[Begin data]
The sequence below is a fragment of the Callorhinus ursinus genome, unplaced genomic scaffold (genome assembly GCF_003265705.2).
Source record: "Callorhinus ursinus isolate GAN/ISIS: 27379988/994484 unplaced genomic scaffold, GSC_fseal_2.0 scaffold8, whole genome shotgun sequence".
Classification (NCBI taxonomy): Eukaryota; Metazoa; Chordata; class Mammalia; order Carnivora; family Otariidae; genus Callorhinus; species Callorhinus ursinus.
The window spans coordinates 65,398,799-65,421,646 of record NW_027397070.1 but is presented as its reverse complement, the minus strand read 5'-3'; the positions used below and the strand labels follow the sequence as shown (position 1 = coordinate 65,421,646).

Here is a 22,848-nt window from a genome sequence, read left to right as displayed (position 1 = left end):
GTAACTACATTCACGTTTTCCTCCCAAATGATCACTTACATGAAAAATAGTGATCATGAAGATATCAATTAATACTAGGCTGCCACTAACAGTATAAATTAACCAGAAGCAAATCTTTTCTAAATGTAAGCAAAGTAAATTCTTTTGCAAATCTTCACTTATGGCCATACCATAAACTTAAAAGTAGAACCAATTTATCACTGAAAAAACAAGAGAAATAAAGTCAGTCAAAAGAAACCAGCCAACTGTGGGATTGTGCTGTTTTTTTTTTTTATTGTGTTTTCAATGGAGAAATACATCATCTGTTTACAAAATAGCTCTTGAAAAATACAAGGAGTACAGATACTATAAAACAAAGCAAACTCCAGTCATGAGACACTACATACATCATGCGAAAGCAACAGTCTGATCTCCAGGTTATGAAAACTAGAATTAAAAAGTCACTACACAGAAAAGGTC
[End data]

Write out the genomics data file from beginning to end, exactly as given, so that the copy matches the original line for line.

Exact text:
The sequence below is a fragment of the Callorhinus ursinus genome, unplaced genomic scaffold (genome assembly GCF_003265705.2).
Source record: "Callorhinus ursinus isolate GAN/ISIS: 27379988/994484 unplaced genomic scaffold, GSC_fseal_2.0 scaffold8, whole genome shotgun sequence".
Classification (NCBI taxonomy): Eukaryota; Metazoa; Chordata; class Mammalia; order Carnivora; family Otariidae; genus Callorhinus; species Callorhinus ursinus.
The window spans coordinates 65,398,799-65,421,646 of record NW_027397070.1 but is presented as its reverse complement, the minus strand read 5'-3'; the positions used below and the strand labels follow the sequence as shown (position 1 = coordinate 65,421,646).

Here is a 22,848-nt window from a genome sequence, read left to right as displayed (position 1 = left end):
GTAACTACATTCACGTTTTCCTCCCAAATGATCACTTACATGAAAAATAGTGATCATGAAGATATCAATTAATACTAGGCTGCCACTAACAGTATAAATTAACCAGAAGCAAATCTTTTCTAAATGTAAGCAAAGTAAATTCTTTTGCAAATCTTCACTTATGGCCATACCATAAACTTAAAAGTAGAACCAATTTATCACTGAAAAAACAAGAGAAATAAAGTCAGTCAAAAGAAACCAGCCAACTGTGGGATTGTGCTGTTTTTTTTTTTTATTGTGTTTTCAATGGAGAAATACATCATCTGTTTACAAAATAGCTCTTGAAAAATACAAGGAGTACAGATACTATAAAACAAAGCAAACTCCAGTCATGAGACACTACATACATCATGCGAAAGCAACAGTCTGATCTCCAGGTTATGAAAACTAGAATTAAAAAGTCACTACACAGAAAAGGTC